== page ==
4. Get to work!

materials

And so a new lesson begins! In my room, I give my students three weeks of class time to plan, experiment, and finish their pieces. Students have the freedom to use almost any medium they want.

Here are some things you might want to have on hand: 

  • Cardboard
  • Wood
  • Foam Board
  • Recyclables
  • Staple Guns
  • Hot Glue Guns
  • Paper Mache Materials
  • Collage Materials
  • Odds and Ends
  • Fabric
  • Acrylic Paint

The great thing about presenting students with so many choices is that there is a lot of trial and error. Taking risks is part of the process and highly encouraged!

work in progress

Students are SO motivated by this project. they completely throw themselves into the planning and creation and the final results are always amazing.

5. Set up your sculpture garden.

In our school, we set up the sculptures in the main commons area creating our very own North Gwinnett High School Indoor Sculpture Garden. Then, we took group tours through the exhibit where students explained their work. The students were so proud and smiled the entire time from all of the positive attention.

student with sculpture

6. Partner with your community to further display the pieces.

I love posting my students’ work on social media and this project was no different. I had been posting pictures of their in-process and finished work when our City Hall contacted me. They wanted to exhibit some of the sculptures in the building over the summer. The students were thrilled!

sculpture garden set up

You might look to your own community to see if you can give your students’ work a wider audience. City Hall, local libraries, local business, and other community buildings would all be great places to reach out to.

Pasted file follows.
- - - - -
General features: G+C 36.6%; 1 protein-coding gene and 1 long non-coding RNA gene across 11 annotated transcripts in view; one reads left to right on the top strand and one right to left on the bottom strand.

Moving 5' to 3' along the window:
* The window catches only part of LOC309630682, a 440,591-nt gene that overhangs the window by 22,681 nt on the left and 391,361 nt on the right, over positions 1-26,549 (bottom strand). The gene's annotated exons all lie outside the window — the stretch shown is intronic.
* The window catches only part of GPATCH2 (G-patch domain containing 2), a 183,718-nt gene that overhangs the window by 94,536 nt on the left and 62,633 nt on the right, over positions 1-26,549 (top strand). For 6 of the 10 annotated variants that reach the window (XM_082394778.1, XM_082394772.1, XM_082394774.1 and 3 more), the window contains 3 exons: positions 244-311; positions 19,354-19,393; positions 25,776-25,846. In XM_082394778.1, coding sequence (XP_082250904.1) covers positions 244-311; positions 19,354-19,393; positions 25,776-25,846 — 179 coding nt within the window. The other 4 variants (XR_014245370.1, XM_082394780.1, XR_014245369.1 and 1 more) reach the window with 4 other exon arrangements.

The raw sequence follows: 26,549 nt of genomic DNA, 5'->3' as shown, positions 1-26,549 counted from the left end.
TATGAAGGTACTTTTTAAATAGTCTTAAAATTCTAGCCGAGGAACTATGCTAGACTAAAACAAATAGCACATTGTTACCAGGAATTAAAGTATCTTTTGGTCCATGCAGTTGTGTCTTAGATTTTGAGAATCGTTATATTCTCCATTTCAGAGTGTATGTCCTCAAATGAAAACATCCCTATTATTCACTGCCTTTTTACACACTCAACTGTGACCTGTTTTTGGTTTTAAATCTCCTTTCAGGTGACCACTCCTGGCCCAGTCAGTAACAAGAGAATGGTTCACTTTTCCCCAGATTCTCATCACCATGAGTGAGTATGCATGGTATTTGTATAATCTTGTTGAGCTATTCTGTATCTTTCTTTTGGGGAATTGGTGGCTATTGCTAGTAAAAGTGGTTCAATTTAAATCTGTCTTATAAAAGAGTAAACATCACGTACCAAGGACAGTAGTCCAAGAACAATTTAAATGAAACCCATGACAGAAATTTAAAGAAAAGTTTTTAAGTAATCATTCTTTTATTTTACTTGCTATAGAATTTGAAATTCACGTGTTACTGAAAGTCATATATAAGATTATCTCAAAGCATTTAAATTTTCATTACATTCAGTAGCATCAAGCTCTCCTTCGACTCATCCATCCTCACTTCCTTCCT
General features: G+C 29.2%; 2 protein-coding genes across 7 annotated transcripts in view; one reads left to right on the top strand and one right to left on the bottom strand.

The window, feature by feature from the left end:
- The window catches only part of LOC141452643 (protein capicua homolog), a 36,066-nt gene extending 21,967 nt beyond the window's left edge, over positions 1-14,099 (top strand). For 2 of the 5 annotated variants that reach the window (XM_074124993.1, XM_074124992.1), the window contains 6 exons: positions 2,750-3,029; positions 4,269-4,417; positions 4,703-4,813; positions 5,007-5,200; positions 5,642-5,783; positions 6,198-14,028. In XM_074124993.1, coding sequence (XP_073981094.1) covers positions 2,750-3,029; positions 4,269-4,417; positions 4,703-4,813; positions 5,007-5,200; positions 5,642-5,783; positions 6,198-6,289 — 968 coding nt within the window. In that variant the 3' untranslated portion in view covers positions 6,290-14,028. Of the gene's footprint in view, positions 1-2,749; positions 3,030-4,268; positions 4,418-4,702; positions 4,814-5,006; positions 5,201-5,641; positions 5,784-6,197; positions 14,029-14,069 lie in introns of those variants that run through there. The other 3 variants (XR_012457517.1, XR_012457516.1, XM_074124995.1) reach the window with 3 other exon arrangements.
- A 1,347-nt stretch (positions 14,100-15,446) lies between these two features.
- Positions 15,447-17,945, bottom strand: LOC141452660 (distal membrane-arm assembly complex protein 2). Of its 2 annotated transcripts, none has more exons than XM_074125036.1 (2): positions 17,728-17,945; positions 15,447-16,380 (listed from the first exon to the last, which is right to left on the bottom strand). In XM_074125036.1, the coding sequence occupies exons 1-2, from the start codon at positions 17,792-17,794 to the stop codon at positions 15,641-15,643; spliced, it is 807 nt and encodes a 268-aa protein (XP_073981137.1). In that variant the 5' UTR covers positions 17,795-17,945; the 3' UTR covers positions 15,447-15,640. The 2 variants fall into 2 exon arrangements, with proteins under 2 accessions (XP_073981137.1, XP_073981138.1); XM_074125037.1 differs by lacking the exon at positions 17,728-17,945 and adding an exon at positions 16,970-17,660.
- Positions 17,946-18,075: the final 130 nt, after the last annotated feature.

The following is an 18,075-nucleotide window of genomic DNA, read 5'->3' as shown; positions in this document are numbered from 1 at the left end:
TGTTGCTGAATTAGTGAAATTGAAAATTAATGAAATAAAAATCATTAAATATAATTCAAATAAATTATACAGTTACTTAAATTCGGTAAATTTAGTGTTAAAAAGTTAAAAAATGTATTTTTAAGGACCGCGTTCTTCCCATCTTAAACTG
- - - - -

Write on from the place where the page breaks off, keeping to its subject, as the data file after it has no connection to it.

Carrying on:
This project has so many benefits. First of all, students get to work collaboratively and on a larger scale than they’re used to. It’s a great design thinking challenge as students figure out how to plan and build their sculptures. Finally, it becomes a wonderful advocacy tool for your community. Give it a try in your classroom. I know your students will love it!

Would you ever consider having your students work on such a large scale? 

How do you display art throughout your community?

Debi West

Debi West, Ed.S. and NBCT, is a veteran art teacher teaching at the high school level near Atlanta, GA. She loves sharing with others, and her motto is, “Together We ART Better!”

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  • Paul Garrison

    I really love this research PDF, thanks for the file. I really love to use stuff like this from TAoE because they have all the best info and a really good design. Thanks!

    • Debi West

      Thanks so much! It’s a great project that takes on a mind of its own when kids have the freedom to just create!